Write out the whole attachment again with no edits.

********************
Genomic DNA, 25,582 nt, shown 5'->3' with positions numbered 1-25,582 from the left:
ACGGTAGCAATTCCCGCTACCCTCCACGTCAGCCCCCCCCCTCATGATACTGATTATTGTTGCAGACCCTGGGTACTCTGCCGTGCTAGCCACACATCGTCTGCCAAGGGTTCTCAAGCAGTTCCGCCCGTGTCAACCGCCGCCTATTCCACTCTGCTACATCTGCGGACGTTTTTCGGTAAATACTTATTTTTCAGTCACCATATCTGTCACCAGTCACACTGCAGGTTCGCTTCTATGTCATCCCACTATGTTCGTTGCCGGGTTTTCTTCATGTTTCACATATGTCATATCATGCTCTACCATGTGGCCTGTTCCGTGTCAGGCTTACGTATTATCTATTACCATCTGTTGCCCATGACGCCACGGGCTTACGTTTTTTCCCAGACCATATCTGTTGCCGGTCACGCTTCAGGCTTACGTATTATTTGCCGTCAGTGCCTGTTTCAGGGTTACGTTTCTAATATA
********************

Genomic DNA, 25,582 nt, shown 5'->3' with positions numbered 1-25,582 from the left:
ACGGTAGCAATTCCCGCTACCCTCCACGTCAGCCCCCCCCCTCATGATACTGATTATTGTTGCAGACCCTGGGTACTCTGCCGTGCTAGCCACACATCGTCTGCCAAGGGTTCTCAAGCAGTTCCGCCCGTGTCAACCGCCGCCTATTCCACTCTGCTACATCTGCGGACGTTTTTCGGTAAATACTTATTTTTCAGTCACCATATCTGTCACCAGTCACACTGCAGGTTCGCTTCTATGTCATCCCACTATGTTCGTTGCCGGGTTTTCTTCATGTTTCACATATGTCATATCATGCTCTACCATGTGGCCTGTTCCGTGTCAGGCTTACGTATTATCTATTACCATCTGTTGCCCATGACGCCACGGGCTTACGTTTTTTCCCAGACCATATCTGTTGCCGGTCACGCTTCAGGCTTACGTATTATTTGCCGTCAGTGCCTGTTTCAGGGTTACGTTTCTAATATA